Brain activity patterns tied to anxiety get passed down from parent to offspring
Anxiety can run in families. Key differences in how an anxious monkey’s brain operates can be passed along too, a large study suggests.
By finding a pattern of brain activity linked to anxiety, and by tracing it through generations of monkeys, the results bring researchers closer to understanding the brain characteristics involved in severe anxiety — and how these characteristics can be inherited.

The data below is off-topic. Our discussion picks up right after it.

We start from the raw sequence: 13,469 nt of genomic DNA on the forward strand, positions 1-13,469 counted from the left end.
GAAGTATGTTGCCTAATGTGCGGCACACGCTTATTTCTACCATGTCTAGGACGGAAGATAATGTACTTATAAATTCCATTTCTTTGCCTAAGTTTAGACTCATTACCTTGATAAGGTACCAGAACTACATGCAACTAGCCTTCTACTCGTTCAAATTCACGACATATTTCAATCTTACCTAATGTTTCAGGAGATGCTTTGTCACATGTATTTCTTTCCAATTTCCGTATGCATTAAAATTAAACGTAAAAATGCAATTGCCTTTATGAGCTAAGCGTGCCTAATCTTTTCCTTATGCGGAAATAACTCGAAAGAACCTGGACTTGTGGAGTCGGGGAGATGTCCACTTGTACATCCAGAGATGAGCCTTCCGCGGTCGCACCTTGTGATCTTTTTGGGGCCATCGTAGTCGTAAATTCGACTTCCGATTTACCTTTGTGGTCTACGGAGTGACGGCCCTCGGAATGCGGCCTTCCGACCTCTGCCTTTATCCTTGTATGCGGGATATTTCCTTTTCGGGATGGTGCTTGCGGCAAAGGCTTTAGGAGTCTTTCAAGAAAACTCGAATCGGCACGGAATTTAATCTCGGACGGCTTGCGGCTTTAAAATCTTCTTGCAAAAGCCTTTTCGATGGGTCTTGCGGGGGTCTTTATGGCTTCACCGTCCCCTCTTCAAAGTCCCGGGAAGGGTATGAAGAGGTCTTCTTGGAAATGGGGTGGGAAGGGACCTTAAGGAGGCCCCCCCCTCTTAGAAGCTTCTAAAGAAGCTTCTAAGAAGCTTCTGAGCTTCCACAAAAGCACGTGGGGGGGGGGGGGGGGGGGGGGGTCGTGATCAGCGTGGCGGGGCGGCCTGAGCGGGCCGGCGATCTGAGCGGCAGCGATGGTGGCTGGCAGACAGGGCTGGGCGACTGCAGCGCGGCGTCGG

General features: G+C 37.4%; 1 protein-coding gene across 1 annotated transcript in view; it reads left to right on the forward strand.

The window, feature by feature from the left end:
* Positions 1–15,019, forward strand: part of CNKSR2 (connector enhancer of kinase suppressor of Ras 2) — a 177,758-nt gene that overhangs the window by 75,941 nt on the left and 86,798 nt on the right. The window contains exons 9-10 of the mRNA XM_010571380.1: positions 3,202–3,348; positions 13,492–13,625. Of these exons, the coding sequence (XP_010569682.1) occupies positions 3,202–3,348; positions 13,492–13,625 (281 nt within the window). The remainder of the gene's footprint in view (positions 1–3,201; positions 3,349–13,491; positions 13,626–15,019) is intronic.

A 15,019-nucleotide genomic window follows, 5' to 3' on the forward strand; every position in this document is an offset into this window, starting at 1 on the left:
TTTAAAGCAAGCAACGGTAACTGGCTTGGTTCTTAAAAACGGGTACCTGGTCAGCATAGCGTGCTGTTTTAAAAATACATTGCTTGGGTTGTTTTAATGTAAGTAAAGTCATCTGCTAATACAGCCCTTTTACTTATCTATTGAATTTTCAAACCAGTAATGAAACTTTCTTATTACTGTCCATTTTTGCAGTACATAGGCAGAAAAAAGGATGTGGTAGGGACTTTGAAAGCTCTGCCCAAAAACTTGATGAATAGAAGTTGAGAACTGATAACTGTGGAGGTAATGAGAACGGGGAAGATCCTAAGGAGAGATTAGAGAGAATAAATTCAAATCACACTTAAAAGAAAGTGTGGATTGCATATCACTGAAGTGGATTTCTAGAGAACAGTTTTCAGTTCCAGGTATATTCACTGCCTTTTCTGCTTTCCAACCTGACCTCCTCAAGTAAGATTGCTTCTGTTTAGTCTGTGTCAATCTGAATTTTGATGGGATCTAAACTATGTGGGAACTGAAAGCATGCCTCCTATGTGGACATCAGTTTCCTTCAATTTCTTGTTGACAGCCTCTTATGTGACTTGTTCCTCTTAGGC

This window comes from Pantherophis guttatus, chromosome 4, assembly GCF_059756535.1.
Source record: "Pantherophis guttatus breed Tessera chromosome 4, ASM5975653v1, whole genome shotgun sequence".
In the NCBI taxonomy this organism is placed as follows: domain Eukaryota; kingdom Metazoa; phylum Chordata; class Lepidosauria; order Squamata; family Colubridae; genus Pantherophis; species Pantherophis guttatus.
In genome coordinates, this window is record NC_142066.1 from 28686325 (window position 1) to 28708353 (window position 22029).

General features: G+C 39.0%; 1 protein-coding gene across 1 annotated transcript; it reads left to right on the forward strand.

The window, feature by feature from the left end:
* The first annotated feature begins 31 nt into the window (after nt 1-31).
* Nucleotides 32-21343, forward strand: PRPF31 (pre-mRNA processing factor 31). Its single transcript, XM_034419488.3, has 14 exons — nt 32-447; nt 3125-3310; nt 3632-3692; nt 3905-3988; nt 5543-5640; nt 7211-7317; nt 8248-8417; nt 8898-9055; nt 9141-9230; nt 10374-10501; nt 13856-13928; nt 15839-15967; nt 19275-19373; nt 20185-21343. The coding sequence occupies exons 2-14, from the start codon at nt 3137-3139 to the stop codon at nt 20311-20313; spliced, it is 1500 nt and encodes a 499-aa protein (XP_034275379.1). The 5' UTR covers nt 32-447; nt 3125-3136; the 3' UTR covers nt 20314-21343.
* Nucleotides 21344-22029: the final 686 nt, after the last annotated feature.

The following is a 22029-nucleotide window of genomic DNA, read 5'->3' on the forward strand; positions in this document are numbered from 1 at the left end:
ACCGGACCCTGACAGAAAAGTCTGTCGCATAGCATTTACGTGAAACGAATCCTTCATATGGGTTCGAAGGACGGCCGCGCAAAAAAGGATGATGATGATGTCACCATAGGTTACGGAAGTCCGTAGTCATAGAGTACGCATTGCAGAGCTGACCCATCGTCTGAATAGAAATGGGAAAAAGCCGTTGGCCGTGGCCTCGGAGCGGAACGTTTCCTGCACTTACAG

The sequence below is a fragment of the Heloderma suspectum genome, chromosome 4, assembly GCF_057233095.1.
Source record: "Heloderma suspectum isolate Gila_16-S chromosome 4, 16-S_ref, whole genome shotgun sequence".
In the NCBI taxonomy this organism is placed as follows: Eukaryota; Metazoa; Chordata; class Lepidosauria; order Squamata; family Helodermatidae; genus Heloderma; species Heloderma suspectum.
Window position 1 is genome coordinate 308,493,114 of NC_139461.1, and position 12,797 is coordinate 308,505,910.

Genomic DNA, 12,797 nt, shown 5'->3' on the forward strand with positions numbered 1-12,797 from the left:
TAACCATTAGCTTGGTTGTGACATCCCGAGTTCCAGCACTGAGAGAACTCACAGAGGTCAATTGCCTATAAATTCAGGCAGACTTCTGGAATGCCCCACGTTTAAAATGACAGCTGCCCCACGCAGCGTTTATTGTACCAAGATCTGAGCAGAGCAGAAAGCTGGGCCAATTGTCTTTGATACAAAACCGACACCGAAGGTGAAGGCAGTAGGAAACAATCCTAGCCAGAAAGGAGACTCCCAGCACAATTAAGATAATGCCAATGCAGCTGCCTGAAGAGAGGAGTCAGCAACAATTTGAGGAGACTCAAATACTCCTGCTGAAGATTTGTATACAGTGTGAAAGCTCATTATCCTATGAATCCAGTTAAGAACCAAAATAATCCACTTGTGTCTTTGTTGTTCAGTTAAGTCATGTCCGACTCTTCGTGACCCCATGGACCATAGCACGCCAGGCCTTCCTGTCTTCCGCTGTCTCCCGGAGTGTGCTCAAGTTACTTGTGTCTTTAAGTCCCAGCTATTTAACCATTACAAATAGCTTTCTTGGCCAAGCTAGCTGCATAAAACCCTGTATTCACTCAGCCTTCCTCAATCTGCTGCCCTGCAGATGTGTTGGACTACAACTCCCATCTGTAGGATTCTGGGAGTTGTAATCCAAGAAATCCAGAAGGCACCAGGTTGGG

“We can trace how anxiety falls through the family tree,” which parents pass it on to which children, how cousins are affected and so on, says study coauthor Ned Kalin of the University of Wisconsin School of Medicine and Public Health in Madison. The newly identified brain activity pattern takes the same path through the family tree as the anxious behavior, Kalin and colleagues report July 30 in the Journal of Neuroscience.
Kalin and colleagues studied rhesus monkeys that, as